Analogue temperature sensors
Analogue temperature sensors work by converting temperature information obtained from the environment into a specific electrical quantity (in most cases voltage) - unlike digital sensors, where a binary signal is received at the output. Since this quantity is proportional to the measurement value read by the sensor, measuring it is sufficient to know the temperature in the sensor's environment. For example, in a popular LM35 sensor, the voltage change is linear and is 10 mV/°C, which means that the voltage increase is 10 mV for each degree Celsius (for example, if 10°C is X volts, at 11°C, the sensor will output a voltage of X volts plus 10 mV). The popularity of analogue temperature sensors has many reasons - they can include, among others, a relatively low price, reliability or the lack of necessity to have a microcontroller to read the measurement result.
Application of temperature sensors
Temperature sensors are used in many projects and electronic devices. They are an indispensable element of household appliances (e.g. such as kettle, washing machine, dishwasher or refrigerator), as well as safety systems (fire-fighting installations), heating, air-conditioning or home automation systems. Analogue temperature sensors work extremely well with some minicomputers, for example the popular Arduino, which makes these elements often used simultaneously. A good example is a self-made temperature control system in an intelligent building, which will be based on the use of Arduino and analogue temperature sensors collecting data. Such an installation can transmit the readout information to the heating or air conditioning devices, which will be activated or deactivated as required. Analogue temperature sensors are also ideal for projects such as thermometers or weather stations.
What to pay attention to when choosing?
Before deciding on a particular model, it is worth checking which sensor parameters are most important for the application, which will allow you to choose a proposal perfectly suited to a particular project. Like other sensors, temperature sensors have a strictly defined measuring range, which should not be exceeded in order not to damage the element. Usually it is a safe working temperature and ranges from about -50°C to about 120-150°C. It is also worth noting the resolution of the sensor, i.e. the accuracy with which it reads the measured temperature (usually from ±0.5°C to ±2°C). Power supply voltage is also important because it determines the correct operation and durability of the element (applying too high a voltage can irreparably damage the sensor). The way of mounting the sensor may be different - there are analogue temperature sensors made in THT technology (threaded), but also SMD elements (for surface mounting) or models equipped with different types of connectors.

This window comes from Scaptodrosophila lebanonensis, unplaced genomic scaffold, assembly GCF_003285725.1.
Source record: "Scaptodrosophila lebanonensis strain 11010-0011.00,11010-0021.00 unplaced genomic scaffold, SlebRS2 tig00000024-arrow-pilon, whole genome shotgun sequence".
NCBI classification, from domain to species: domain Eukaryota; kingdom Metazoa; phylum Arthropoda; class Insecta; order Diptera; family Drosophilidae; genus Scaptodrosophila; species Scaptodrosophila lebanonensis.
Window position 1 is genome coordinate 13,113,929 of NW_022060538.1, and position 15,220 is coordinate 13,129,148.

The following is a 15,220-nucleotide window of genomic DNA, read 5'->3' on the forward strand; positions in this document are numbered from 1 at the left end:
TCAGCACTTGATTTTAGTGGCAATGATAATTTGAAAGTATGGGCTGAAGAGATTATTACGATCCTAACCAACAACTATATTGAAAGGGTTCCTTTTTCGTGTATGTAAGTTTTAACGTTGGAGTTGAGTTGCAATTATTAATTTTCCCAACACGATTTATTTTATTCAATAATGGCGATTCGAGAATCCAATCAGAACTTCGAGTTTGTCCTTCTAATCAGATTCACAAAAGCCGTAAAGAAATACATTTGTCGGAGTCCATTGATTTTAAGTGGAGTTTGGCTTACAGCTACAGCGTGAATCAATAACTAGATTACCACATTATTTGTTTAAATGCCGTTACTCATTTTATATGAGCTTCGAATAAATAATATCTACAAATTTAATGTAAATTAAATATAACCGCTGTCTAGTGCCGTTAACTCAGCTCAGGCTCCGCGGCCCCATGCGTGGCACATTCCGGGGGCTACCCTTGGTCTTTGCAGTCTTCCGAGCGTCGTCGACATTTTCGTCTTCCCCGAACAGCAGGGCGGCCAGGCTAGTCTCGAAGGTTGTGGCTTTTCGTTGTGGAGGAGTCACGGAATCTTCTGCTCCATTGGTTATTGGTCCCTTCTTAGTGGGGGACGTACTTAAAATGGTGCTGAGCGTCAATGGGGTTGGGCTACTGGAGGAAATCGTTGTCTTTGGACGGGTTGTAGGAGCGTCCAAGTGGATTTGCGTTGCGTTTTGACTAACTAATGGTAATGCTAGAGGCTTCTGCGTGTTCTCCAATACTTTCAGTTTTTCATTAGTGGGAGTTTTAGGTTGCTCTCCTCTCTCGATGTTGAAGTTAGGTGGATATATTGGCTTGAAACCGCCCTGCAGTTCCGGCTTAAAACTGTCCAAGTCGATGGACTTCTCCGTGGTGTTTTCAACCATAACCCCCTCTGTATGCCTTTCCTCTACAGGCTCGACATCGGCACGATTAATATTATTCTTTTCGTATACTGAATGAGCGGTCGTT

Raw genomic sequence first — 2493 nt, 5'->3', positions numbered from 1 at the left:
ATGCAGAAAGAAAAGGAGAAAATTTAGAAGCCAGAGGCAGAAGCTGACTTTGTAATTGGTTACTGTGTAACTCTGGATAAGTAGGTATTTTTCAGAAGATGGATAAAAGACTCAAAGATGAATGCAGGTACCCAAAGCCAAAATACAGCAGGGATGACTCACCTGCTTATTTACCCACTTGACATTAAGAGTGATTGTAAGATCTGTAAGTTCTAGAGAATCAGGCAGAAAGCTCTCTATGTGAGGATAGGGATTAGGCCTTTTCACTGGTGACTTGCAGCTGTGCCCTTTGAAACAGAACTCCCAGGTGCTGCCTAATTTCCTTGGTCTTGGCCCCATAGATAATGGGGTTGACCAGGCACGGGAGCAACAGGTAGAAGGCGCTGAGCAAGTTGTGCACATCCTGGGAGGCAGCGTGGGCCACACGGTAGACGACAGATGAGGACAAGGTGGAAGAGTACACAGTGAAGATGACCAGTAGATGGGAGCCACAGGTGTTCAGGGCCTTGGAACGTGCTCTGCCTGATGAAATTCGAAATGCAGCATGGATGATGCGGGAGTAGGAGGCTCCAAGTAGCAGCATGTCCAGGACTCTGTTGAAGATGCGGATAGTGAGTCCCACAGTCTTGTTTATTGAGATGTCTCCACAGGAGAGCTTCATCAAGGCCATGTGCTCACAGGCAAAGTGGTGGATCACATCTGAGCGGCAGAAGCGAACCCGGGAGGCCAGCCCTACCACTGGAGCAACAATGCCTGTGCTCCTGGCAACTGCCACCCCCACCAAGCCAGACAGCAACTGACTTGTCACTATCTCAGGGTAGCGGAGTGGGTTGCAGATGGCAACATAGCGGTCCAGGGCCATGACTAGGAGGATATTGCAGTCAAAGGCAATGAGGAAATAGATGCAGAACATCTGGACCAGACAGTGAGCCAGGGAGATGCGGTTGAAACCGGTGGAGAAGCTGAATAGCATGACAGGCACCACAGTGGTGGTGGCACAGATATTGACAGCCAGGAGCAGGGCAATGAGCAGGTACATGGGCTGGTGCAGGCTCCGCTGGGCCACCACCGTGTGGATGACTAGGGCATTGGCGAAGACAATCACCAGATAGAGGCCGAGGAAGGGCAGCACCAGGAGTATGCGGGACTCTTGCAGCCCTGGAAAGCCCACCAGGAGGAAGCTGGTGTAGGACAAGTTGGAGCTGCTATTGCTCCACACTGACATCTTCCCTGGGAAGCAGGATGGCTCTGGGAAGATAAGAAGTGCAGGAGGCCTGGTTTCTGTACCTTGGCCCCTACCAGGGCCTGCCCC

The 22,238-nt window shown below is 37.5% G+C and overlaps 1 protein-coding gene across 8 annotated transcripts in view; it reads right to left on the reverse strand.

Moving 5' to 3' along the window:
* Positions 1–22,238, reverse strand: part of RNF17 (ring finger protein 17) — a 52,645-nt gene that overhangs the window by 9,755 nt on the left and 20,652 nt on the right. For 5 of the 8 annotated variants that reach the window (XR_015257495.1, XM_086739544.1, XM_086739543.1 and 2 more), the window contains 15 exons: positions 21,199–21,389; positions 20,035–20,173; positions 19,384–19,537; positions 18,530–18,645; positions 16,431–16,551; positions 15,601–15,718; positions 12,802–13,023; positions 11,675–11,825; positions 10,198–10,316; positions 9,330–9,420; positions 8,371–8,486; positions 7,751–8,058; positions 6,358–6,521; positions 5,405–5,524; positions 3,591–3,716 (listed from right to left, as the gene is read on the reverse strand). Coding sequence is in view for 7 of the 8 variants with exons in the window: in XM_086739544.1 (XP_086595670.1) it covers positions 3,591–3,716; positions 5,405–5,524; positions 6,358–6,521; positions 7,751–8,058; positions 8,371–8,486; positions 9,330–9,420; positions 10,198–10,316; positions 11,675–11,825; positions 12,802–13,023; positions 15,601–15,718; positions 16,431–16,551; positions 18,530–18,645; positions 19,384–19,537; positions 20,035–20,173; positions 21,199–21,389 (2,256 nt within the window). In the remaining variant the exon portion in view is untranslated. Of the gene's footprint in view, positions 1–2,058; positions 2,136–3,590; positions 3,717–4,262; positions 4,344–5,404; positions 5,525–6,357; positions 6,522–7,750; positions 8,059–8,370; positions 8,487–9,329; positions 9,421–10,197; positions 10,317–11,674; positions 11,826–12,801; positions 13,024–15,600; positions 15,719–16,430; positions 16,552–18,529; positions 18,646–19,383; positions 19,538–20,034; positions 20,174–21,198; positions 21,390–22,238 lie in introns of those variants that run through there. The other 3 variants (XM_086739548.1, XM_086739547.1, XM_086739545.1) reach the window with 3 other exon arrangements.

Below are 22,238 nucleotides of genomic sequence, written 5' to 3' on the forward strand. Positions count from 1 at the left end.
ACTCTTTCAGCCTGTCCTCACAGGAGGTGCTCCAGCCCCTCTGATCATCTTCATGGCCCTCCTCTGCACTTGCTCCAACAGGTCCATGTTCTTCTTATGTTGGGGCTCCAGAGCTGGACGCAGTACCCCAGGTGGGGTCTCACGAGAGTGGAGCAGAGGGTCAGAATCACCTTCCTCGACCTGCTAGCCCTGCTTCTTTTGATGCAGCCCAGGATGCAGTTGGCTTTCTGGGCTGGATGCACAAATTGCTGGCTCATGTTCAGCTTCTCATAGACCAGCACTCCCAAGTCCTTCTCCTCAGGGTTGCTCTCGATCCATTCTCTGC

What products can you find in this category?
In this category you will find a wide range of analogue temperature sensors and temperature measurement modules that communicate via an analogue signal. We offer sensors with different measuring ranges (ranging from -50°C to as much as 600°C) and accuracy, so that you will easily find a model perfectly suited to your project. There is a wide range of THT and other standards available. A very attractive proposal are modules with a temperature sensor, for example from the Grove series (including a model using infrared radiation measurement) or from the Iduino collection. We also offer integrated multifunctional sensors, containing simultaneously, for example, temperature and humidity sensor. We encourage you to familiarize yourself with our proposals available in this category, as well as with the rest of Botland store's assortment, including a wide range of digital temperature sensors and high accuracy thermal sensors.